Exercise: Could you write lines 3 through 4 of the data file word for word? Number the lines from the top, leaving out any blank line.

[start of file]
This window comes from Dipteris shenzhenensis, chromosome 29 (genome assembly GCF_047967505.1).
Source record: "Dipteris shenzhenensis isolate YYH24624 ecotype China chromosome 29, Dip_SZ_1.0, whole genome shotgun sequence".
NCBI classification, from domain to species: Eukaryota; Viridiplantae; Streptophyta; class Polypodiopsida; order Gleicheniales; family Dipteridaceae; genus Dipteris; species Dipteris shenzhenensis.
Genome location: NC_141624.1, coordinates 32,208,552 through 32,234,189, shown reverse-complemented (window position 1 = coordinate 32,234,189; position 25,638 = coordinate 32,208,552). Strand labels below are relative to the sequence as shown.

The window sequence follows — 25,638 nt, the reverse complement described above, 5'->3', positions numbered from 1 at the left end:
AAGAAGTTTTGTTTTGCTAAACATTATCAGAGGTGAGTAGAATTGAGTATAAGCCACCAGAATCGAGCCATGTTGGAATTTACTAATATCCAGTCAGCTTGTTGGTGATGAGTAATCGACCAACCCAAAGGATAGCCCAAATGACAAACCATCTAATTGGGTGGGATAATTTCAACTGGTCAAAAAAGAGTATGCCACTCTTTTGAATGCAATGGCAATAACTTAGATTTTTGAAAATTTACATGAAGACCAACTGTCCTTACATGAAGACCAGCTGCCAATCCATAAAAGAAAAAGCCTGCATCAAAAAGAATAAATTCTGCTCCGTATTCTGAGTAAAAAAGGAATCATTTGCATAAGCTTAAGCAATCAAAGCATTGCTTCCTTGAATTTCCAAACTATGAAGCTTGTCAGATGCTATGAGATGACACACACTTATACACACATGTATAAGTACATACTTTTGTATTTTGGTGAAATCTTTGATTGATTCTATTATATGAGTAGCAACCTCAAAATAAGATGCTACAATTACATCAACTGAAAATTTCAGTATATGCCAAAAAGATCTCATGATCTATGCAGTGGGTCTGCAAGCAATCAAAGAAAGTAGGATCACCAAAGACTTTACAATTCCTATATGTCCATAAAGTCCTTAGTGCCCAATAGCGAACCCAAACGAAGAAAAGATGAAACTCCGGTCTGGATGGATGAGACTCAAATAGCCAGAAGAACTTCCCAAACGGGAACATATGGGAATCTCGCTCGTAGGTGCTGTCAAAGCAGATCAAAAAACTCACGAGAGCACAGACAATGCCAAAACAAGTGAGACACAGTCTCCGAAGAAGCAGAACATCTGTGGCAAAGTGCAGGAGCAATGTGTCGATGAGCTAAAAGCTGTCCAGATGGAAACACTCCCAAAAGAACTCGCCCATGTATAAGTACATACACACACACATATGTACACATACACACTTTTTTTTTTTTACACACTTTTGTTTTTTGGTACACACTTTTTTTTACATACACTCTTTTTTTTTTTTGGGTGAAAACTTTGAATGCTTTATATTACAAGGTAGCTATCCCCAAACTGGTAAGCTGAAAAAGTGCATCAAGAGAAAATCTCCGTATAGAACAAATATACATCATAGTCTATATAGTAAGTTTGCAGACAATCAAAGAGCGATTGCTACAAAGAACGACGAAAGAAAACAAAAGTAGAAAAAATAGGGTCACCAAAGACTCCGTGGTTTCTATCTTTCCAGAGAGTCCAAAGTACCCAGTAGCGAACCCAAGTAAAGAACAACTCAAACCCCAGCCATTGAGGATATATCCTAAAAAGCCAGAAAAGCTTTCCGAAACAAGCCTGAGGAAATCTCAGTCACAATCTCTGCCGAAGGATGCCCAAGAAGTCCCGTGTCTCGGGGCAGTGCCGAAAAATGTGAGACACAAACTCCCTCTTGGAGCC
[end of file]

NCBI classification, from domain to species: Eukaryota; Viridiplantae; Streptophyta; class Polypodiopsida; order Gleicheniales; family Dipteridaceae; genus Dipteris; species Dipteris shenzhenensis.
Genome location: NC_141624.1, coordinates 32,208,552 through 32,234,189, shown reverse-complemented (window position 1 = coordinate 32,234,189; position 25,638 = coordinate 32,208,552). Strand labels below are relative to the sequence as shown.